is the rest ? expert and former narcotics analysist for the NYPD Michael Rodriguez believes that most of Williams’ money
has been funnelled through a number of private charities, businesses, and even close friends and relatives in an elaborate
laundering scheme, the likes of which have never been seen before. “Cash Money (Records) has over 150 employees, why ? why does a label with four major artists and six under developement need 150 employees, many of which have
quarter-to-half million dollar per year jobs ? How is it that Williams’ can purchase thirty million dollar private jets
and fourty million dollar homes and his finances never seem to decrease ? How could a man who’s label sold
less than three million records in 2006 earn almost 44 million dollars ? Its suspicious, but yet again, there is just not enough proof.”
and MORE BACKGROUND: Birdman: Hip-Hop’s Biggest Deviant
The typical “deviant (term)” is no murderer. In fact, most deviants are not — in Sociology, the definition of a “deviant” is one who violates social norms of enough weight to warrant disapproval from members of society. While the most prominent examples of deviants may be killers and abusers, deviants need not be so extreme. Most of us partake in deviant behaviors on a minor level of minuscule scale; it is a rather normal occurrence in the daily lives of any normal human. As his moniker implies, “Birdman” is not so human. He is the reason for lost lives, lost fortune, lost innocence, and lost artistry. A deviant among deviants, Bryan “Birdman” Williams has diverged from both norm and law, escaping consequences.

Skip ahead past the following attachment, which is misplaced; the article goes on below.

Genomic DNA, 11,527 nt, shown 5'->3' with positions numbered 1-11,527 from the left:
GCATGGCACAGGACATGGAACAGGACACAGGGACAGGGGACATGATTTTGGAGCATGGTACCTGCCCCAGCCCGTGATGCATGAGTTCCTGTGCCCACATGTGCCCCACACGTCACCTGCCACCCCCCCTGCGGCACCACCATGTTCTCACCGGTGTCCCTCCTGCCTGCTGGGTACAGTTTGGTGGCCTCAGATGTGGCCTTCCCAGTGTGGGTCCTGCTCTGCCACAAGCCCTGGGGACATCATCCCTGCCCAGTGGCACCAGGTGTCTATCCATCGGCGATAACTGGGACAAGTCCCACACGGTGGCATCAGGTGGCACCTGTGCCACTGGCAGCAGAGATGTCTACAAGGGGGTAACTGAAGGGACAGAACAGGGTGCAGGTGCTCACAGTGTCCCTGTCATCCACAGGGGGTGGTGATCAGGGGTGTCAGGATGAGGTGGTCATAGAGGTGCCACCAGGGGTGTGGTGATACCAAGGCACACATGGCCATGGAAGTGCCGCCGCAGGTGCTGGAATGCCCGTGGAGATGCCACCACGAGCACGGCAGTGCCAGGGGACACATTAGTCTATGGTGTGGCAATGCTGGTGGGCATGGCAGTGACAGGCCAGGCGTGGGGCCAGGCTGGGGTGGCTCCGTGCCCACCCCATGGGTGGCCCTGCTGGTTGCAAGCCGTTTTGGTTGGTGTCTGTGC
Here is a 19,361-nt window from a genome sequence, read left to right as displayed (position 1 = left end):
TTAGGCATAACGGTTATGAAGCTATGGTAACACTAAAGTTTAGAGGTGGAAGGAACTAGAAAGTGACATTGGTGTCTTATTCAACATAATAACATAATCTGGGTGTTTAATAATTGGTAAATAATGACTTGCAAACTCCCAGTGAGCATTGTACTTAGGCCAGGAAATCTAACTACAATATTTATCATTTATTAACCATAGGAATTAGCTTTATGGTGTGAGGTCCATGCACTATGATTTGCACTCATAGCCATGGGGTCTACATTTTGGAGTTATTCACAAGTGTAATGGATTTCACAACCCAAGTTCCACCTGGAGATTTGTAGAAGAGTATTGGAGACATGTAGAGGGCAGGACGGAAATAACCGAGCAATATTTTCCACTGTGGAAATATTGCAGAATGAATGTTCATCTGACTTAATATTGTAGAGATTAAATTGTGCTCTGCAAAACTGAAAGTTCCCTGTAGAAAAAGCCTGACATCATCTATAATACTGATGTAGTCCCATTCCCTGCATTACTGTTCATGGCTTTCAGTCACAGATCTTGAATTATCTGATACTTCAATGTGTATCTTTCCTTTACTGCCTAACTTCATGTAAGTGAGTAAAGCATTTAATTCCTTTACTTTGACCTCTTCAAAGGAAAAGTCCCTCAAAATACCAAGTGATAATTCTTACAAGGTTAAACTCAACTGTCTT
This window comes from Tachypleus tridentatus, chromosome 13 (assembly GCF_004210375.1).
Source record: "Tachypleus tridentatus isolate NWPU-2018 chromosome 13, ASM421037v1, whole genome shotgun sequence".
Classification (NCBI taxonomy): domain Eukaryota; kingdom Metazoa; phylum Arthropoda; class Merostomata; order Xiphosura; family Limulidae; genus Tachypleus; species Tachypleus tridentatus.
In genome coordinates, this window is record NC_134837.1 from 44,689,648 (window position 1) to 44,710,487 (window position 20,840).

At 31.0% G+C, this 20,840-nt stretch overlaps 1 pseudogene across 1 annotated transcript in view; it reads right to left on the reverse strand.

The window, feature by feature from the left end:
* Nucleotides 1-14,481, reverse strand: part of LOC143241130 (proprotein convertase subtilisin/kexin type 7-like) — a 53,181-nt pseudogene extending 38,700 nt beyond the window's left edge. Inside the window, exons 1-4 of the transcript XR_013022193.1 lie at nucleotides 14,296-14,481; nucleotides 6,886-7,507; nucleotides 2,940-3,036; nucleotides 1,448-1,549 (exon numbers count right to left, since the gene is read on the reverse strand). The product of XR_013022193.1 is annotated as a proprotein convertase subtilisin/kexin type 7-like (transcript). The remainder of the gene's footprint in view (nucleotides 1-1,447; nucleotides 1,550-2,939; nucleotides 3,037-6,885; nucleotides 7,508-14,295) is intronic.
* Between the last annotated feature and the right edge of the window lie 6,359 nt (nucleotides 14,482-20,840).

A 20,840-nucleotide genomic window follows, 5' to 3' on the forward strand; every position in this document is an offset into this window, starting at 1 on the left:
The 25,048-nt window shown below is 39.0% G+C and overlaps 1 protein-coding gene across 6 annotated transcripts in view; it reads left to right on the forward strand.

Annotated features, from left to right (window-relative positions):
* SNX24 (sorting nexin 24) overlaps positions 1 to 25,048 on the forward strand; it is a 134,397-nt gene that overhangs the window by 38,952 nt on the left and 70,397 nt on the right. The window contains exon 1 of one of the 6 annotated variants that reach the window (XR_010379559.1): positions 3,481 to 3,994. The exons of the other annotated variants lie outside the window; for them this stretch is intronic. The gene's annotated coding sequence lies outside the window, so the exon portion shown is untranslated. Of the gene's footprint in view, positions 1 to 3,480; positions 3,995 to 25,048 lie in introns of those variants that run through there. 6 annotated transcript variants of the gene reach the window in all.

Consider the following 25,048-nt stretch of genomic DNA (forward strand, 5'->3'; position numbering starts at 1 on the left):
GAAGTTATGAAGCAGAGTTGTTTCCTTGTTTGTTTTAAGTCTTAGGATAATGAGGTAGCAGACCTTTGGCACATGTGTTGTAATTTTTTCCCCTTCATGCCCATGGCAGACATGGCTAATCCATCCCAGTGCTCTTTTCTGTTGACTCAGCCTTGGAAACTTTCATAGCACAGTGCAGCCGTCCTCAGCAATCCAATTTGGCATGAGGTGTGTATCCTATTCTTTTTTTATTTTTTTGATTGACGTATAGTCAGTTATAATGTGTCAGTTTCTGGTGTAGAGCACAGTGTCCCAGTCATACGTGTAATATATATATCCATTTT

Born in the poorer area of uptown New Orleans, Bryan “Birdman” Williams didn’t come into the best part of the world. In fact, he was raised in the infamous ‘Magnolia Projects’, officially known as the C.J. Peete Projects, which are one of the many housing authorities in the city. But the ‘Magnolia Projects’ are not any other project — containing over 1400 units at its peak, Magnolia has been the birthplace of many prominent figures in the hip-hop scene. But this success was not without hardship — his mother died when he was two, and his father when he was five. He spent his days after in boys homes and foster care, of areas that were known for no other reason than crime and poverty. As he grew older, he began to grow invested into the street life, and took up selling heroin for work, and was no stranger to stick-ups and robberies. He was arrested for the first time at the age of 16, and, after his release, was arrested again and sentenced to serve time at a correctional center. Though it’d be nice to say that this was the end to a bad start, it was not — it was only a beginning of more beginnings.